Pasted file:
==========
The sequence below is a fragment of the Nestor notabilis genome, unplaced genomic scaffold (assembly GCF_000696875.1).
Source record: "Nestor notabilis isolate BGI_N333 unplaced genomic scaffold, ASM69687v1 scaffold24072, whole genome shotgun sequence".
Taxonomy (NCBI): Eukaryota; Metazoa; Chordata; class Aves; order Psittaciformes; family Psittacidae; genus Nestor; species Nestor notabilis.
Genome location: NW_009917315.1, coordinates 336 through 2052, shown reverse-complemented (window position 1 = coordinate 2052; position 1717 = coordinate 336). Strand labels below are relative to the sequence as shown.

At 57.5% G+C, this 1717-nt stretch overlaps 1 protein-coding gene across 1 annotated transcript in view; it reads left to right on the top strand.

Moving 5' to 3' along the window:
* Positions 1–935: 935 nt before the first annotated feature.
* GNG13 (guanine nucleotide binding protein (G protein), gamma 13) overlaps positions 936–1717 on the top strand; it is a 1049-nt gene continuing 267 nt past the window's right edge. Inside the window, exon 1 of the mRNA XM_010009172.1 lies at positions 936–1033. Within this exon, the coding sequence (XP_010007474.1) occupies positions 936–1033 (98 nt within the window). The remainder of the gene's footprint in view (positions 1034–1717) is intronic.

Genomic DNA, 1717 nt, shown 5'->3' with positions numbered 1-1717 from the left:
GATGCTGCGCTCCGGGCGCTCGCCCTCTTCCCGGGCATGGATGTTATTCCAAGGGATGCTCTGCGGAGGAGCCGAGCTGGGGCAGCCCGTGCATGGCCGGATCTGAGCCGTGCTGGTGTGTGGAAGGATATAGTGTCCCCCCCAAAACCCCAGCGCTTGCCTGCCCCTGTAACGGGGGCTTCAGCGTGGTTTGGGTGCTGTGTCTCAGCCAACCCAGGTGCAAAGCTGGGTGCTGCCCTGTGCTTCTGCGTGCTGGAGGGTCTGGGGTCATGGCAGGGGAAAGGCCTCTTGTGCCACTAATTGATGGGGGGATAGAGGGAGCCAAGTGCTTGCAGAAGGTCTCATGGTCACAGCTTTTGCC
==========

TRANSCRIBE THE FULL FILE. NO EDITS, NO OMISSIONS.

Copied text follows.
The sequence below is a fragment of the Nestor notabilis genome, unplaced genomic scaffold (assembly GCF_000696875.1).
Source record: "Nestor notabilis isolate BGI_N333 unplaced genomic scaffold, ASM69687v1 scaffold24072, whole genome shotgun sequence".
Taxonomy (NCBI): Eukaryota; Metazoa; Chordata; class Aves; order Psittaciformes; family Psittacidae; genus Nestor; species Nestor notabilis.
Genome location: NW_009917315.1, coordinates 336 through 2052, shown reverse-complemented (window position 1 = coordinate 2052; position 1717 = coordinate 336). Strand labels below are relative to the sequence as shown.

At 57.5% G+C, this 1717-nt stretch overlaps 1 protein-coding gene across 1 annotated transcript in view; it reads left to right on the top strand.

Moving 5' to 3' along the window:
* Positions 1–935: 935 nt before the first annotated feature.
* GNG13 (guanine nucleotide binding protein (G protein), gamma 13) overlaps positions 936–1717 on the top strand; it is a 1049-nt gene continuing 267 nt past the window's right edge. Inside the window, exon 1 of the mRNA XM_010009172.1 lies at positions 936–1033. Within this exon, the coding sequence (XP_010007474.1) occupies positions 936–1033 (98 nt within the window). The remainder of the gene's footprint in view (positions 1034–1717) is intronic.

Genomic DNA, 1717 nt, shown 5'->3' with positions numbered 1-1717 from the left:
GATGCTGCGCTCCGGGCGCTCGCCCTCTTCCCGGGCATGGATGTTATTCCAAGGGATGCTCTGCGGAGGAGCCGAGCTGGGGCAGCCCGTGCATGGCCGGATCTGAGCCGTGCTGGTGTGTGGAAGGATATAGTGTCCCCCCCAAAACCCCAGCGCTTGCCTGCCCCTGTAACGGGGGCTTCAGCGTGGTTTGGGTGCTGTGTCTCAGCCAACCCAGGTGCAAAGCTGGGTGCTGCCCTGTGCTTCTGCGTGCTGGAGGGTCTGGGGTCATGGCAGGGGAAAGGCCTCTTGTGCCACTAATTGATGGGGGGATAGAGGGAGCCAAGTGCTTGCAGAAGGTCTCATGGTCACAGCTTTTGCC